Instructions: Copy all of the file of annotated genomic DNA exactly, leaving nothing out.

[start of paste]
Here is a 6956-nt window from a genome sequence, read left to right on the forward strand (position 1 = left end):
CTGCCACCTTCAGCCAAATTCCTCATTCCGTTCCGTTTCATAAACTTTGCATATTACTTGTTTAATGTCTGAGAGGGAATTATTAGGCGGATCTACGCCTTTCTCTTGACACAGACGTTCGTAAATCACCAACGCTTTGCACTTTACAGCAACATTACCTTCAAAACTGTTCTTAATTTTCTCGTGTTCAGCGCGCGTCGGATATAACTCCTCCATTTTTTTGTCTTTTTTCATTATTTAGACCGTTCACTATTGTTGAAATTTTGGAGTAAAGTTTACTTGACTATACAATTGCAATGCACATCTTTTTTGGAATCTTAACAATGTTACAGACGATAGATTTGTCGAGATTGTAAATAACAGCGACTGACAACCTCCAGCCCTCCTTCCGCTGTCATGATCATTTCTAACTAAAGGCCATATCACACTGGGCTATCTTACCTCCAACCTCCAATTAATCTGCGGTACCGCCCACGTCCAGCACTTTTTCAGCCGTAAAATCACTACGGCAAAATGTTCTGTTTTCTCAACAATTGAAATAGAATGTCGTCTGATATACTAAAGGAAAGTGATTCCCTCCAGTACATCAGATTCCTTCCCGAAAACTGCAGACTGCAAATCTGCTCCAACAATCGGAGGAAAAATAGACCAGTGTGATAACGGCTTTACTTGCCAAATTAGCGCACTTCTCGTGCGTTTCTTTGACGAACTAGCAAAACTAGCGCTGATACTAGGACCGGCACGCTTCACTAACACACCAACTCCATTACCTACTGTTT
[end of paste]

Here is a 6956-nt window from a genome sequence, read left to right on the forward strand (position 1 = left end):
CTGCCACCTTCAGCCAAATTCCTCATTCCGTTCCGTTTCATAAACTTTGCATATTACTTGTTTAATGTCTGAGAGGGAATTATTAGGCGGATCTACGCCTTTCTCTTGACACAGACGTTCGTAAATCACCAACGCTTTGCACTTTACAGCAACATTACCTTCAAAACTGTTCTTAATTTTCTCGTGTTCAGCGCGCGTCGGATATAACTCCTCCATTTTTTTGTCTTTTTTCATTATTTAGACCGTTCACTATTGTTGAAATTTTGGAGTAAAGTTTACTTGACTATACAATTGCAATGCACATCTTTTTTGGAATCTTAACAATGTTACAGACGATAGATTTGTCGAGATTGTAAATAACAGCGACTGACAACCTCCAGCCCTCCTTCCGCTGTCATGATCATTTCTAACTAAAGGCCATATCACACTGGGCTATCTTACCTCCAACCTCCAATTAATCTGCGGTACCGCCCACGTCCAGCACTTTTTCAGCCGTAAAATCACTACGGCAAAATGTTCTGTTTTCTCAACAATTGAAATAGAATGTCGTCTGATATACTAAAGGAAAGTGATTCCCTCCAGTACATCAGATTCCTTCCCGAAAACTGCAGACTGCAAATCTGCTCCAACAATCGGAGGAAAAATAGACCAGTGTGATAACGGCTTTACTTGCCAAATTAGCGCACTTCTCGTGCGTTTCTTTGACGAACTAGCAAAACTAGCGCTGATACTAGGACCGGCACGCTTCACTAACACACCAACTCCATTACCTACTGTTT